Advice for progressing to advanced Japanese and into near-native fluency

Seven slightly-crazy tips to progress to near-native fluency:

  1. Burn all bridges
  2. Extensive Reading
  3. Native Dictionaries
  4. Finding your Japanese clique
  5. Drill the basics, again and again
  6. Make mistakes
  7. Be born all over again in Japanese

Burn all your bridges:

If you want to progress in your “target” language it needs to become your ONLY language (at least for certain daily tasks).

It needs to become a routine to use the Japanese language to do things on a habitual, regular basis.

Extensive Reading (Tadoku):

Great input is the fountain of great output. So you need to read, read, read.

But it doesn’t all have to be serious reading. It should include skimming things like wikipedia pages and internet search results in Japanese. When you do these tasks in your native language you don’t read every word. Neither should you in Japanese.

Native Dictionary:

Put away the English – Japanese dictionary…

A native dictionary (Japanese to Japanese dictionary) will teach you how to describe words using Japanese.

This is super important for conversationality (*not a real word*) in the language. When you get stuck in conversation (i.e. you don’t know the word for something, etc.) you need to be able to describe it in other words.

The more time you spend with native dictionaries the easier this will be.

Find your clique:

Do your hobby in Japanese. Find a group of Japanese that like XYZ and contact/converse with them. (Seth Godin calls these “tribes”)

Just like you don’t necessarily talk to everyone (especially people you have nothing in common with) in English, why would you think of doing it in Japanese?

This is my clique (and unusual Japanese language level-up)

Drill the basics:

Throw out the myth of beginner, intermediate, advanced Japanese.

There is no such thing. Anything that is real Japanese (hey, even the fake stuff in textbooks) is all one level – it’s all Japanese.

Websites like the Japanese Ministry of Education’s Erin’s Challenge can be used to drill every “level” of Japanese, if you learn how to use them, like I mention in the linked post.

Even if you did it before or it is “a level below you,” I can pretty much promise you that you haven’t mastered all of it. I know I haven’t and I’ve done it a hundred times in my own study and when teaching Japanese.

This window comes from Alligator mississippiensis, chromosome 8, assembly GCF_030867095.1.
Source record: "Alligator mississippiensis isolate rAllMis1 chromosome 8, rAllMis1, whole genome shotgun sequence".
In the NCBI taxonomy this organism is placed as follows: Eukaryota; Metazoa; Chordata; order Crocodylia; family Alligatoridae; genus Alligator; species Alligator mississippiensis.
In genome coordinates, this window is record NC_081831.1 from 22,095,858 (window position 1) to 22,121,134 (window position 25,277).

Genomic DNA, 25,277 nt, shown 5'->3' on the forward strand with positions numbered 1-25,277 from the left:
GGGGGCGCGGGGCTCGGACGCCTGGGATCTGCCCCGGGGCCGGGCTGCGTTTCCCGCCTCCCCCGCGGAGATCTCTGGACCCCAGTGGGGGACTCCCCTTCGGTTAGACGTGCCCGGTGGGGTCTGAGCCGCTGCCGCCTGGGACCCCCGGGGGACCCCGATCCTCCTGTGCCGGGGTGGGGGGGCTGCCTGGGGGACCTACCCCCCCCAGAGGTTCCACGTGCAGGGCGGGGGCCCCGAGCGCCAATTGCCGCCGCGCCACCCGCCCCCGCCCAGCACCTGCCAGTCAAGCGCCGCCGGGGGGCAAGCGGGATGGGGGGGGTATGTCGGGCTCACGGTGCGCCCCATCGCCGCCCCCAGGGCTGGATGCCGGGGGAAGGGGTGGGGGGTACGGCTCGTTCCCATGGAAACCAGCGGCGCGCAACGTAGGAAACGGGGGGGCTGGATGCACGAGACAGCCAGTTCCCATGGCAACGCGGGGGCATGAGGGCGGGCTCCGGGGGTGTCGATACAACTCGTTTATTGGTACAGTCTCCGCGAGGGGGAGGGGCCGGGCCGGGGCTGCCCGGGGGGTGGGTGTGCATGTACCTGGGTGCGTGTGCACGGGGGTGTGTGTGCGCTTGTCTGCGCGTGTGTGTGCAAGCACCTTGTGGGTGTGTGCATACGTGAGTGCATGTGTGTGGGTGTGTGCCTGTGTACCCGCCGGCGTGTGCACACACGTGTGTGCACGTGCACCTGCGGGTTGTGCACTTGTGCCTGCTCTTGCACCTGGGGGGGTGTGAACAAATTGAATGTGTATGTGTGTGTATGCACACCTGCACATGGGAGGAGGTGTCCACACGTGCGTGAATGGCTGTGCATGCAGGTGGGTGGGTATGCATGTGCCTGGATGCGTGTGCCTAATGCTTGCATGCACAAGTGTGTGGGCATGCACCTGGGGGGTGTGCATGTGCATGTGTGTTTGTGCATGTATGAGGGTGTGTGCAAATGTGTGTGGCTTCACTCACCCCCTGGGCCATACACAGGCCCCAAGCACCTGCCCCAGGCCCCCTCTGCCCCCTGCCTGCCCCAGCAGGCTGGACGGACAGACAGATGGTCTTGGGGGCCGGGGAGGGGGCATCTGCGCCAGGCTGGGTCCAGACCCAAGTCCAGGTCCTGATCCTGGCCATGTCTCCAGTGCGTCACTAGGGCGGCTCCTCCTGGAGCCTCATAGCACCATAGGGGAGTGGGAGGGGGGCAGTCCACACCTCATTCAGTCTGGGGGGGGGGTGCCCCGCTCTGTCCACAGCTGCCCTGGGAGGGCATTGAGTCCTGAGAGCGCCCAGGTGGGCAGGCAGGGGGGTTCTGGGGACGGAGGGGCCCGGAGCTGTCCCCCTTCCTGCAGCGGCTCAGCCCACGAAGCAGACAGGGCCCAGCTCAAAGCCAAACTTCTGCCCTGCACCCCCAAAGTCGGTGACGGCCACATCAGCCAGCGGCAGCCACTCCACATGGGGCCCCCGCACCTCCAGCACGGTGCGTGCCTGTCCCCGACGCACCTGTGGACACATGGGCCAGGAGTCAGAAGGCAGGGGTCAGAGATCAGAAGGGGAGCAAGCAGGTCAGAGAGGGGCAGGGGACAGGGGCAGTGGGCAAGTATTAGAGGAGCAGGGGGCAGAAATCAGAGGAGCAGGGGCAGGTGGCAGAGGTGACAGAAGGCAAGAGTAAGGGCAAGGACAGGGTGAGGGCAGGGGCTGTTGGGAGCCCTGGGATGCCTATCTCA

Drill it again, Sam.

Make Mistakes:

A lot of people mention this as a language learning secret, but most of the explanations of it fall short in my opinion. Unfortunately I don’t think I can explain any better, but here’s a try.

When I say make mistakes, I mean a few different things.

  1. Know that you will fail and make mistakes and that does not mean that you aren’t a good language learner/speaker/teacher/etc. Throw away that imposter syndrome.
  2. Communicate by any means necessary. When I go to talk to someone in my third language (Mandarin Chinese) or a sign language (Taiwanese sign language), I use whatever I can to communicate. If I am buying something I always find a picture of it first and have it on my phone. Use natural sign langue, use body language, use whatever you can to communicate. To use a silly phrase, “fake it until you make it.”
  3. The Japanese have a saying “失敗は成功の基” – that’s basically failure is the foundation of success. To learn the ancient Chinese/Japanese game 囲碁 the common advice for learning it is to “lose your first 50 games as quickly as possible.” Language is about the same. Or maybe it’s not (but that’s my story and I’m sticking to it)

Be born all over in Japanese:

How did you become fluent in your native language? Do you remember?

In my case K-12 grade school, parents, and every activity I’ve ever done in English over the course of my life.

Here’s a secret. Want to be fluent in a foreign language? There is only one way to do it.

Take the above (minus the parents) and do it in Japanese. That’s k-12 schooling in Japanese (youtube and NHK’s kokosei no kousa – a free online high school TV program – are a good start). Plus putting as much of your life as possible in Japanese.

I hope that is food for thought.

This entry was posted in Yasuke Tips and tagged , . Bookmark the permalink. Comments are closed, but you can leave a trackback: Trackback URL.

One Trackback